Body Models: Driving the Age of the Avatar

By Datagen, August 30, 2022

This transcript was edited for clarity and length.

Listen to the full podcast.

Michael J. Black is one of the founding directors of the Max Planck Institute (MPI) for intelligent systems in Tübingen, Germany. He completed his PhD in computer science at Yale university, his postdoc at the University of Toronto and has co-authored over 200 peer reviewed papers today.

His research focuses on understanding humans and their behavior in video, working on the boundary of computer vision, machine learning and computer graphics. He worked on realistic 3D human body models, such as SMPL. This has been widely used in both academia and industry. In 2017, the startup that he co-founded to commercialize these technologies was acquired by Amazon. Today, Michael and his teams at MPI are developing exciting new capabilities in computer vision. 

History of body model development 

Michael J. Black: So we wanted to learn the template shape of the body that would then be deformed. We added these blend shapes for body shape to change the body. We wanted to learn the weights that you use in linear blend skinny. We learned the joint locations because the body shapes change.  Your joints are in a different place than my joints. So your joints have to be a function of your body shape.

We learned that, and then we learned the pose correctives and here was the big problem: how to parameterize. The joints of the body or the limbs of the body are, can be described in lots of different ways. You can use Euler angles or an access angle representation Rodrigues or, quaternions, there’s all kinds of representations.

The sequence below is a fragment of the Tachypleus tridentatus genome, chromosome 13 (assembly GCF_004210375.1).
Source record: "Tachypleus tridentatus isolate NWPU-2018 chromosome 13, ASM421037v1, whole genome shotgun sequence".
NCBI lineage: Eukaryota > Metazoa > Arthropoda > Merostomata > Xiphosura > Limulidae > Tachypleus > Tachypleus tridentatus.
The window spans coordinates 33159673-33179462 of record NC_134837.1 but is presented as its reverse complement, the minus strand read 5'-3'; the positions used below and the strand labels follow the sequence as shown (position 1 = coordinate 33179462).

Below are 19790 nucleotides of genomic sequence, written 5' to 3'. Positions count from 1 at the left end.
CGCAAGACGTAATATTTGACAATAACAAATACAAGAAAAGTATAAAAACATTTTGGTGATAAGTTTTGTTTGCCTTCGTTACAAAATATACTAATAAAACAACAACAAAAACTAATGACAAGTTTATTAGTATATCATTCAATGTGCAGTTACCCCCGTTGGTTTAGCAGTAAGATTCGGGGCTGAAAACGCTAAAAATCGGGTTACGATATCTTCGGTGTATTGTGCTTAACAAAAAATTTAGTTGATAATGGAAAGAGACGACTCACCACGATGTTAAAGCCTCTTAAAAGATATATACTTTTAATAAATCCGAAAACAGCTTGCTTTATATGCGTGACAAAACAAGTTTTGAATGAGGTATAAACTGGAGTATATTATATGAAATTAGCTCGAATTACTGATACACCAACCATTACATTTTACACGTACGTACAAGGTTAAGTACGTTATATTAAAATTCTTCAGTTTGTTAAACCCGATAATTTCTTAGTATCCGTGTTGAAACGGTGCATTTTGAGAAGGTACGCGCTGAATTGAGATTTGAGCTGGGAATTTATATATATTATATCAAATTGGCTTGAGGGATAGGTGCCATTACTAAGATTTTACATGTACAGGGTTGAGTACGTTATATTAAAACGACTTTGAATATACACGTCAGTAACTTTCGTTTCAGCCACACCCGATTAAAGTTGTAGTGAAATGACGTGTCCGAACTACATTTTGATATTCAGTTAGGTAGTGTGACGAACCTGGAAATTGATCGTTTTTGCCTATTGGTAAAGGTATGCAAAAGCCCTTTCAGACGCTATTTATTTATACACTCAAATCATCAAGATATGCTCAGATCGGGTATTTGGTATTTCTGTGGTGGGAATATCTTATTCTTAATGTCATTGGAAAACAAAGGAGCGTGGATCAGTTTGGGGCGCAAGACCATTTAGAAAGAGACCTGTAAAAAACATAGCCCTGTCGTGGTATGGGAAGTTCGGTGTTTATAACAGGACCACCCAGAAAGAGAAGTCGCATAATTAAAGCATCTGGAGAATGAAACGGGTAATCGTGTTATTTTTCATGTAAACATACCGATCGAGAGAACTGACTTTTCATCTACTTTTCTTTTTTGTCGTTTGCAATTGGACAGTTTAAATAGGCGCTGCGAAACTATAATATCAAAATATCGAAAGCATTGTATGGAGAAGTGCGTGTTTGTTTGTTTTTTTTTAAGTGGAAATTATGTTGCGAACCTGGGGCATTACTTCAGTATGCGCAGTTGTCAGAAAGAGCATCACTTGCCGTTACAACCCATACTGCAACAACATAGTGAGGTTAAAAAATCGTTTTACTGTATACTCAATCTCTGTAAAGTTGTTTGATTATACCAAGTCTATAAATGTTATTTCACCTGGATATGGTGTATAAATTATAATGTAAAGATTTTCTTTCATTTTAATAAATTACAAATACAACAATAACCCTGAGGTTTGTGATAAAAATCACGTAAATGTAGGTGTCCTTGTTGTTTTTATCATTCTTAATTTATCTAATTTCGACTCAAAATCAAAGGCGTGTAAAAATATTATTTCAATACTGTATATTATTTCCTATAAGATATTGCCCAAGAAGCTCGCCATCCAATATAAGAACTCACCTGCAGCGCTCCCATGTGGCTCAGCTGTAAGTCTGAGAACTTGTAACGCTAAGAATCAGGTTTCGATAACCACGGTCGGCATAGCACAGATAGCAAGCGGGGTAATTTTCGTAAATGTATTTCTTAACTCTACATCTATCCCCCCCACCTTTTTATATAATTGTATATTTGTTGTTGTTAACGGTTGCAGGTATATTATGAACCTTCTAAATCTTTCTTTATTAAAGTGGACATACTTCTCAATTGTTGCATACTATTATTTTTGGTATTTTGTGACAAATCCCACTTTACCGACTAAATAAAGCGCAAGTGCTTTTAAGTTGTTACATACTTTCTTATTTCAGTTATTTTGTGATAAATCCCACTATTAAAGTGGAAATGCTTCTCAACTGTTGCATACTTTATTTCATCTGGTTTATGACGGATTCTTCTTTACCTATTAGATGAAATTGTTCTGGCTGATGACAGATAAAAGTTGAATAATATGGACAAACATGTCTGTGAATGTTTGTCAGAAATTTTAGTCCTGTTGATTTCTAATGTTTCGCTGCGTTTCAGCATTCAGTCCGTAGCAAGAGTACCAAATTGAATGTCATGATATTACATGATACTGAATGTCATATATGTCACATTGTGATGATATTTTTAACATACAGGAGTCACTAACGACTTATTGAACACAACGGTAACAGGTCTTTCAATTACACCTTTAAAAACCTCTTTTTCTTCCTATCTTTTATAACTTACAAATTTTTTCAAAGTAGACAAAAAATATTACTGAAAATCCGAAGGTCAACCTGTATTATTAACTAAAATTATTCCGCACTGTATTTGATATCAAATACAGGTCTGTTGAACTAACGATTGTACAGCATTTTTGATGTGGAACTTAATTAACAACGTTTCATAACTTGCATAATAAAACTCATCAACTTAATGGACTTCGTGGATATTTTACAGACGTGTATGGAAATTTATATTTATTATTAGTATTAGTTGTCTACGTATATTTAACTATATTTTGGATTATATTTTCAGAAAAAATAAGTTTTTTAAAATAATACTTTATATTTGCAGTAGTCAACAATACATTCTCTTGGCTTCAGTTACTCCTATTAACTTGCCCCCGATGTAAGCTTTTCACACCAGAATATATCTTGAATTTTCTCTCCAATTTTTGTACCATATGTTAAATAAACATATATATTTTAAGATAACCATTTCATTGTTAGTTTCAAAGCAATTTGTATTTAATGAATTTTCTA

And what we needed was a representation that would be related to shape deformation in a really simple way, because we wanted it to be a simple model. And there, it turned out, oddly, that the rotation matrices describing the part rotations, we could linearly relate the shape deformation of the body, to the elements of the part rotation matrices.

And this was the best thing we came up with. We had many different formulations, but this was dead simple. Remarkably, when we trained it, even though it sounds more restrictive in many ways than SCAPE, it was more accurate than SCAPE. So it ticked off all the boxes that we needed. Accuracy, speed, compactness, and full compatibility.

I’ve had this experience many times in my career where there’s an almost innate drive among academics to do something really complicated and fancy.

Like it’s kind of fun. And I have done that in my career. So I was trying to solve a problem and I came up with this very fancy nonlinear particle, filtering technique to solve it. And, I was describing it to someone and they said, have you just tried a common filter and it was like, no, but I should have, of course that’s the first thing I should have done.

And of course the common filter beat my fancy nonlinear, crazy particle filter. And so I’ve had to learn that lesson again and again, start with the simple solution. And then when it breaks, then develop something fancier. But if you want people to adopt your stuff, if you want it to have an impact in the world, then if it’s compatible, you have a much higher chance of it actually working out.

Listen to the full podcast.

The age of the avatar